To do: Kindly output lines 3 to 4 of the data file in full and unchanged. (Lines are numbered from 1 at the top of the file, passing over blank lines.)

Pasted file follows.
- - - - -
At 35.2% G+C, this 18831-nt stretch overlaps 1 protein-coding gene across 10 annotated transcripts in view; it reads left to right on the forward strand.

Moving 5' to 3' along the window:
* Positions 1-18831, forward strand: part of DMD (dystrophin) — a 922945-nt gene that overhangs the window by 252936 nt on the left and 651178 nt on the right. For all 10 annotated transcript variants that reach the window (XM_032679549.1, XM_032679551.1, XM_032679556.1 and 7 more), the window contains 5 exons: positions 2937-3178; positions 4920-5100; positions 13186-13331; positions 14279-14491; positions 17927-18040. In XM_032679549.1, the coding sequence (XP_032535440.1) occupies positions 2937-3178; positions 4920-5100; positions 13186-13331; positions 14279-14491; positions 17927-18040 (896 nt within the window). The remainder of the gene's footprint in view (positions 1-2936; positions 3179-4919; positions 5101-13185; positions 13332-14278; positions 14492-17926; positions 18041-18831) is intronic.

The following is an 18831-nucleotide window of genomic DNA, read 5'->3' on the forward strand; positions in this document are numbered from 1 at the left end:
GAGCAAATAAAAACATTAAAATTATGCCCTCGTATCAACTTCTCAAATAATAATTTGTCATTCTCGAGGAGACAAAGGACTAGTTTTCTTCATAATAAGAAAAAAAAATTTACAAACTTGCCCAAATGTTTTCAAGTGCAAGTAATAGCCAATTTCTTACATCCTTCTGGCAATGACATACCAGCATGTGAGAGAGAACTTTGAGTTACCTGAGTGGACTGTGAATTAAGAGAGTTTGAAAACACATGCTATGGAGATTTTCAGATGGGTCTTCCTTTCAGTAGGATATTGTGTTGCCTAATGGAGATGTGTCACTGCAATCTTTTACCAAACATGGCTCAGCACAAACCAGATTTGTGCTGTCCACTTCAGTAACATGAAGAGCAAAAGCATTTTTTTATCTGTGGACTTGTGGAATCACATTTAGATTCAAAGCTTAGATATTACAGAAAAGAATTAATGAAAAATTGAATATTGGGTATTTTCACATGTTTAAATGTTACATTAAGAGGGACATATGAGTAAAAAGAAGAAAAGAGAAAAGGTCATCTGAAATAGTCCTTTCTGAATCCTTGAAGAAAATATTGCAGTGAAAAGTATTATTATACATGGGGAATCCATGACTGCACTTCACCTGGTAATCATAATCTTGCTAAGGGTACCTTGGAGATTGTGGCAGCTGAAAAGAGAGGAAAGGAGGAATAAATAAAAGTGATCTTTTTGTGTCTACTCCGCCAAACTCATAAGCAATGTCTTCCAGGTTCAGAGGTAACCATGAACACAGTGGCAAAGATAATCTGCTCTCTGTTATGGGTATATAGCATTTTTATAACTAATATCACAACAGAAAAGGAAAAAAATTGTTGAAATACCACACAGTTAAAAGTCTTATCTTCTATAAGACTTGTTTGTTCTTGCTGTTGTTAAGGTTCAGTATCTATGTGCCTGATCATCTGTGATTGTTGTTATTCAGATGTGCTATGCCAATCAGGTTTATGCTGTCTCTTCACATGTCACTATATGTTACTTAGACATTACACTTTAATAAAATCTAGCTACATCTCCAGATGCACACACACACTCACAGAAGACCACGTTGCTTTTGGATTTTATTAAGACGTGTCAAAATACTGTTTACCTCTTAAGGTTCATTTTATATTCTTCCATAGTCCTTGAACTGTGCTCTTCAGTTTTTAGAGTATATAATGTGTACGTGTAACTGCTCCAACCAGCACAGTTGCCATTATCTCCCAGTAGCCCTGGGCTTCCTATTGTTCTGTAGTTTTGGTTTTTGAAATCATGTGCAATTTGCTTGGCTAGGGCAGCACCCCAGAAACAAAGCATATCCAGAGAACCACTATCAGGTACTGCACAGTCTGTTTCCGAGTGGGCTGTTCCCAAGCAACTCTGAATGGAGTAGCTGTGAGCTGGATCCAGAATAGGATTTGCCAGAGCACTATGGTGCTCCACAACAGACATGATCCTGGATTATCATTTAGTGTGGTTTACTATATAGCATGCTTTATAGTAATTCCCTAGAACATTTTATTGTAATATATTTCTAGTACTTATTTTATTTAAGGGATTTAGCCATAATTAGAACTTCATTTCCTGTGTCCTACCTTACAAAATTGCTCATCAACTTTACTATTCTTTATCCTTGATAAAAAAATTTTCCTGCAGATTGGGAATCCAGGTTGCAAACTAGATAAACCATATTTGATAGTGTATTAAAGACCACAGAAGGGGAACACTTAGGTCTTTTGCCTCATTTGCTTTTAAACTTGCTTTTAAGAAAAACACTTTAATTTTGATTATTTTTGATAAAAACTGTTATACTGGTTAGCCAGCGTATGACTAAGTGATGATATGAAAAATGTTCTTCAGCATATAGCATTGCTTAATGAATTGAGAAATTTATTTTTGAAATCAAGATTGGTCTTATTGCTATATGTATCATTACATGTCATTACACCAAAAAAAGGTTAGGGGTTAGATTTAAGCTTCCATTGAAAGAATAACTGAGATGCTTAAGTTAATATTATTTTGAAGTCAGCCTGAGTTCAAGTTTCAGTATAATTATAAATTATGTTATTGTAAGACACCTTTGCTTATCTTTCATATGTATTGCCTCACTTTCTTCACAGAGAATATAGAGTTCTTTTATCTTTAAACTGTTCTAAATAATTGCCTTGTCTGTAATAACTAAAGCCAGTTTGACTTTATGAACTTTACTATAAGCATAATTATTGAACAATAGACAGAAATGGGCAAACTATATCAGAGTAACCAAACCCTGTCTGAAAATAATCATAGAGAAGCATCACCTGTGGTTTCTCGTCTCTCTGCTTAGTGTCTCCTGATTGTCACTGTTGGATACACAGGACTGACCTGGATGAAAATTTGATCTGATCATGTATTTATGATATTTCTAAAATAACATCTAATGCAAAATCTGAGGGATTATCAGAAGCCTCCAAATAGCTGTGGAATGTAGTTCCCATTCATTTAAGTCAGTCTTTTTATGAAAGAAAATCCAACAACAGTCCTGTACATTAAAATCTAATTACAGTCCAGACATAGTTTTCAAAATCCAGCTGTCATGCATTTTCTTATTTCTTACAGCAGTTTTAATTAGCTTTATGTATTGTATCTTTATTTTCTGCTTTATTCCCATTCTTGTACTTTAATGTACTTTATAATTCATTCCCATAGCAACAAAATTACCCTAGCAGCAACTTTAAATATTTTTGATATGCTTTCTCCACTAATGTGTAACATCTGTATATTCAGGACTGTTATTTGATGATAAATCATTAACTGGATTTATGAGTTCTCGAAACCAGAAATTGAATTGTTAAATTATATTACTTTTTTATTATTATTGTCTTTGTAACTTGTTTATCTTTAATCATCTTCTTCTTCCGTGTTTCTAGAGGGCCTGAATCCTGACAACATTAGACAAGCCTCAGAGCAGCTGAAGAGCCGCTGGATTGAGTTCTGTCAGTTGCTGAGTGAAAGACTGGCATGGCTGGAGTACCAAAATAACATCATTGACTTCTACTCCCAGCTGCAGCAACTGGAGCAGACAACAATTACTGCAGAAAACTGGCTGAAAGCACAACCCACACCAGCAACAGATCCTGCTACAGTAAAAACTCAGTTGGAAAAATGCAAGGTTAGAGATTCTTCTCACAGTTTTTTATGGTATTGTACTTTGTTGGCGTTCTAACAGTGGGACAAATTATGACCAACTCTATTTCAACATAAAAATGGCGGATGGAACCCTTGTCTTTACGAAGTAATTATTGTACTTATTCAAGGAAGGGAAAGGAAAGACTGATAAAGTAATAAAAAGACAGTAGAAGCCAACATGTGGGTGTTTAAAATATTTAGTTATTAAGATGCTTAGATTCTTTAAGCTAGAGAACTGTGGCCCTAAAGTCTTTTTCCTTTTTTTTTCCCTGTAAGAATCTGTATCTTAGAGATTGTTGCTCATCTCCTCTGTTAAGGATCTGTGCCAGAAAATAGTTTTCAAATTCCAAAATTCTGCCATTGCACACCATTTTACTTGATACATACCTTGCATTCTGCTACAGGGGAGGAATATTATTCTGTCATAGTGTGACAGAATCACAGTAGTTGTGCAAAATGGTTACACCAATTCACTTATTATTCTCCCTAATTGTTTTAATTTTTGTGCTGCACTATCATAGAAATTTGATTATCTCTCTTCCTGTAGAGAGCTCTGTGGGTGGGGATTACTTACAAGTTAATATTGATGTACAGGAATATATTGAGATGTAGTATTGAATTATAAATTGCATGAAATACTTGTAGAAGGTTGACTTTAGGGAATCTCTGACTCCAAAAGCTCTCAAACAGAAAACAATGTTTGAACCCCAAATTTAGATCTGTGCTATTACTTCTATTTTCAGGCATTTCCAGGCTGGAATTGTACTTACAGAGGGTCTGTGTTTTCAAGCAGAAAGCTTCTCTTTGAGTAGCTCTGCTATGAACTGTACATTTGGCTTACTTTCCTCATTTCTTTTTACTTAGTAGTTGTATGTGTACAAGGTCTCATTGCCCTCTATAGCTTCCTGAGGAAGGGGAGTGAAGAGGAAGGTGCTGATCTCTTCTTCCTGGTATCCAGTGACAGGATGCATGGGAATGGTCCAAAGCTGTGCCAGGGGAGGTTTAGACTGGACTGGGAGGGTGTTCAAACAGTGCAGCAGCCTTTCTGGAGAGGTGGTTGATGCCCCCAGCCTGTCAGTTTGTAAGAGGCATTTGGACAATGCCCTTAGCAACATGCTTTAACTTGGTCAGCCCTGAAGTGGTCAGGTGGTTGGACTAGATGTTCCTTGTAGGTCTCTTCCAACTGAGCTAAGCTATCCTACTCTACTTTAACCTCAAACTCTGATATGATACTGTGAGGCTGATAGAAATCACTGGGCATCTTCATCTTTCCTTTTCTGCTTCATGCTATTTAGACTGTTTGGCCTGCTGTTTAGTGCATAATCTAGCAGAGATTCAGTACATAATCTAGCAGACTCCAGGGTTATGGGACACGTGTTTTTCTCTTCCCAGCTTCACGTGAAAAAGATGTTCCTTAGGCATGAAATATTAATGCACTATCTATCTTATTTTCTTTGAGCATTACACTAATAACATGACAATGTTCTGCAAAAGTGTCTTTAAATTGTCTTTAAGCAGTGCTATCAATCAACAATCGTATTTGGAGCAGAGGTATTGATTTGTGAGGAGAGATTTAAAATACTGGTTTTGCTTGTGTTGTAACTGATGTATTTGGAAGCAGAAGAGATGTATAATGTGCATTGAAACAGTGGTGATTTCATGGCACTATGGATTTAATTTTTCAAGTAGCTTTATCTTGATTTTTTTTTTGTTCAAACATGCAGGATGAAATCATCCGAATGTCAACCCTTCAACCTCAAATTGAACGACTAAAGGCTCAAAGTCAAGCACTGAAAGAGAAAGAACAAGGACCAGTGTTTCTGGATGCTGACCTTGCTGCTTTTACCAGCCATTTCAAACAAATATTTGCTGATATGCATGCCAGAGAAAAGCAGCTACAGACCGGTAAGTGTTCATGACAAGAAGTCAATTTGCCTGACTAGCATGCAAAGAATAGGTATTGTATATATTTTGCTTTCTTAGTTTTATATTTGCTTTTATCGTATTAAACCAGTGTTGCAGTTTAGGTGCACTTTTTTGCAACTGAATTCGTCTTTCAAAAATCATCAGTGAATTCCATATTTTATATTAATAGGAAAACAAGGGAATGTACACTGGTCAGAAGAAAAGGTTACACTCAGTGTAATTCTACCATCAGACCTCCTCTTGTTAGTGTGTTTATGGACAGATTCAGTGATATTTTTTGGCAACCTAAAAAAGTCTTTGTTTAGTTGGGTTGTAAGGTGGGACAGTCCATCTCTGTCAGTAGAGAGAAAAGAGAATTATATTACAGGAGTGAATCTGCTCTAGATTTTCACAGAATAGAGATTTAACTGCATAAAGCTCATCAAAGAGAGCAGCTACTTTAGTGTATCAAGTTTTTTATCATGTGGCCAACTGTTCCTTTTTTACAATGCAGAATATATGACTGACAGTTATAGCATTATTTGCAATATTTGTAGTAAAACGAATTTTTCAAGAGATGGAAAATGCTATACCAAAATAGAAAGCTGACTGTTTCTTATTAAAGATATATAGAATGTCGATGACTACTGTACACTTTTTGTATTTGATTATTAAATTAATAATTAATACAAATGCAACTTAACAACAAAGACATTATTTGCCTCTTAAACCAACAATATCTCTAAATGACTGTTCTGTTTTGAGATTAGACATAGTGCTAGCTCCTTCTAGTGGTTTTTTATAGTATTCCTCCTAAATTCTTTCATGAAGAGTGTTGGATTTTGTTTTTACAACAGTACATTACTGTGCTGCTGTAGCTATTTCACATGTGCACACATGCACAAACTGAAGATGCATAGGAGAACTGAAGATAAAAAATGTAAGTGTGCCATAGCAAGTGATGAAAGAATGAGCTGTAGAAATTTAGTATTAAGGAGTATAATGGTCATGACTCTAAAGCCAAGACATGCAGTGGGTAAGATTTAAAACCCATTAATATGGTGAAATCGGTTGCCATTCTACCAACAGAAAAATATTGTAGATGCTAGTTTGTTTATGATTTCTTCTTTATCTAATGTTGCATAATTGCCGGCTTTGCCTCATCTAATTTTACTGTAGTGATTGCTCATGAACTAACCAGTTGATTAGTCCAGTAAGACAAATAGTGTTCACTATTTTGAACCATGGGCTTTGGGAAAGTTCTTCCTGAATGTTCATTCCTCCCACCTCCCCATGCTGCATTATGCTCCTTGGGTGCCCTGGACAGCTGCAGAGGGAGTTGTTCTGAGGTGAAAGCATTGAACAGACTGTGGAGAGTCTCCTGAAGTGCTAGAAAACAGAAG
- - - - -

* Positions 1-18831, forward strand: part of DMD (dystrophin) — a 922945-nt gene that overhangs the window by 252936 nt on the left and 651178 nt on the right. For all 10 annotated transcript variants that reach the window (XM_032679549.1, XM_032679551.1, XM_032679556.1 and 7 more), the window contains 5 exons: positions 2937-3178; positions 4920-5100; positions 13186-13331; positions 14279-14491; positions 17927-18040. In XM_032679549.1, the coding sequence (XP_032535440.1) occupies positions 2937-3178; positions 4920-5100; positions 13186-13331; positions 14279-14491; positions 17927-18040 (896 nt within the window). The remainder of the gene's footprint in view (positions 1-2936; positions 3179-4919; positions 5101-13185; positions 13332-14278; positions 14492-17926; positions 18041-18831) is intronic.

The following is an 18831-nucleotide window of genomic DNA, read 5'->3' on the forward strand; positions in this document are numbered from 1 at the left end: